I picked up a cool trick from John Harris at CLC boats. In their video on the construction of the teardrop camper they used normal thumb tacks to hold up the glass on vertical surfaces. Good idea and  promptly stolen.


With a Little Help…

rub rail 3

It turns out that the day you flip your pathfinder is much more exciting than Christmas. Christmas comes once a year but it’s taken me two to get to this point! When I left you last I had finally installed the upper and lower rub rails and located the chain plates for the main mast rigging. Since then I had cobbed together a rolling stand to place the boat into after we flip it. You can see it sitting inside the cockpit above. I have seen a lot of complex rope and winch designs that folks use to flip their boats but I figured out a better way, I have really strong friends.


With the promise of lunch and cold beer afterwards, I lured a bunch of folks over to muscle her out. We hung out and got a feel for the task and, in short order, a plan was devised. Turns out it was super easy.


Six guys and some scrap wood got her out to the grass.

move 3

Then I hopped in to unscrew the boat from the build stand.

move 4

The build stand was removed and the boat gently rolled over in the semi soft grass.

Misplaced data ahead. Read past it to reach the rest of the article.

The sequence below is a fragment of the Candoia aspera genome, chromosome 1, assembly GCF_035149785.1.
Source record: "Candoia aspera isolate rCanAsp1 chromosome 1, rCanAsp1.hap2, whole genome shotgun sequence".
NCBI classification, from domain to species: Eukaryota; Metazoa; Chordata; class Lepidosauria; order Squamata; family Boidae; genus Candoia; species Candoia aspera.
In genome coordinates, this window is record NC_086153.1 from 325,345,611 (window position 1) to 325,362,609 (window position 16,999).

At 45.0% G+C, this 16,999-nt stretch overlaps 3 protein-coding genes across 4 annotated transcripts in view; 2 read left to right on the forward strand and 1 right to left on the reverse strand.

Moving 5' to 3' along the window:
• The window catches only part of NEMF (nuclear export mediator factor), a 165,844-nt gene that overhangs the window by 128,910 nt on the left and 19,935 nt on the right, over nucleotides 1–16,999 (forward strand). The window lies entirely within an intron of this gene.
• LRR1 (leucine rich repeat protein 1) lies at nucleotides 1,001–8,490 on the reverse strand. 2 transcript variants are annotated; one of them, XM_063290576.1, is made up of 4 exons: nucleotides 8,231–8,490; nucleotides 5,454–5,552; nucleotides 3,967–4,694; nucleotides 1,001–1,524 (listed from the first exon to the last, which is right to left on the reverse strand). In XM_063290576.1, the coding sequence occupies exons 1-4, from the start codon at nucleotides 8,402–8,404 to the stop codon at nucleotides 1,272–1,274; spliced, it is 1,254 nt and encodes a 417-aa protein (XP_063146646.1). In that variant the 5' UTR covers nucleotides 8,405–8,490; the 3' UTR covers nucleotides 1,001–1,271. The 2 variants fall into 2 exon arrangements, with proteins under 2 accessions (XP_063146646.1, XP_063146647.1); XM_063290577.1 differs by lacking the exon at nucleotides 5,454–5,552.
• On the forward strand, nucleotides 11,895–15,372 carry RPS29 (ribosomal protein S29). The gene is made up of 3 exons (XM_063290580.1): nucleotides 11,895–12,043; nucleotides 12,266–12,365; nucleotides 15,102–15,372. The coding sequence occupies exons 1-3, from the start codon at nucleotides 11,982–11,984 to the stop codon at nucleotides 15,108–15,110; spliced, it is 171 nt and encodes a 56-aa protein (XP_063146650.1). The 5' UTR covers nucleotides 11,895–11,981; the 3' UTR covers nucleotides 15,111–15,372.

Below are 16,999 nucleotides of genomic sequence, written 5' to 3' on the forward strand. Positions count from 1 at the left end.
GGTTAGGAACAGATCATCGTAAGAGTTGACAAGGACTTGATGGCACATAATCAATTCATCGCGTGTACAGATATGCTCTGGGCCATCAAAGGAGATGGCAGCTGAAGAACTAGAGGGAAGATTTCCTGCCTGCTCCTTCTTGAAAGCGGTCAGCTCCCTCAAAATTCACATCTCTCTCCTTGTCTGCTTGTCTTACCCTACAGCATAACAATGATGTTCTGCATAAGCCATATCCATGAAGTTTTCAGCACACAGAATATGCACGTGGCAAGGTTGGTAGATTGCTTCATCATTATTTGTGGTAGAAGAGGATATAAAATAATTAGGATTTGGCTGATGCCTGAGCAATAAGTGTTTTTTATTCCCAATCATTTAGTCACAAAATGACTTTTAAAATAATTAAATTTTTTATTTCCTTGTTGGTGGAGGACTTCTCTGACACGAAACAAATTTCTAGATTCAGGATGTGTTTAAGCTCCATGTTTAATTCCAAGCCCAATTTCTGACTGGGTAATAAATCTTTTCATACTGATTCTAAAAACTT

And there it is.

flipped 1

Now that the pathfinder was upside down you could clearly see the learning curve I traveled during construction. I have to admit I was slightly embarrassed when all of my rookie mistakes were laid bare to my friends, but after a close examination they all pronounced it good. With that it was time for beer and barbeque!

Many thanks to my friends, Darrel, Mike, Nestor and son, Donald, Mark, Kevin, Gabby, and my lovely wife Cheryl. Couldn’t have done it without you.


Rub Rails

I am sure that you have picked up on this but finding quality building materials in my neck of the woods is difficult at best. With the outer stem bent I had used the last of the oak I had on hand and it was time to find some more. After scrounging the area for years trying to find a good supplier I have found my place, Eco Relics. They are an architectural salvage warehouse on the north side of Jacksonville and have all I need. Red oak, white oak, 1/4 sawn, live edge, Mahogany, Cherry, Babinga, you name it. With a little help I found the planks I needed and almost choked at the price. It was 1/3 the price I was used to paying at WoodCraft. Needless to say I loaded up way more than I needed and headed back to the shop. If you are in the North East Florida area look them up.

Joined, planed, and sawn the discount oak looks great.

rub rail 1

I started on the forward side to see if steam bending was in order. Fortunately the rails bent in with no problem at all. Before I mounted them permanently I had to locate the chain plates for the mast rigging.

I had to lift the measurements for the chain plates off of the master rigging drawing. Mr. Welsford gives a measurement off of bulkhead three and leaves it up to you to locate that on the upper planks.


I measured 500 mm off of the bulkhead and marked it on my stem. Then, with a straight stick and a plumb bob I transferred it to the planks.

Measurements to the nail on the bow evened them up. For the chain plates themselves I wimped out and bought the racelight plates. I didn’t feel like cutting stainless. The last order of business was to mount the rails on.

rub rail 2

rub rail 3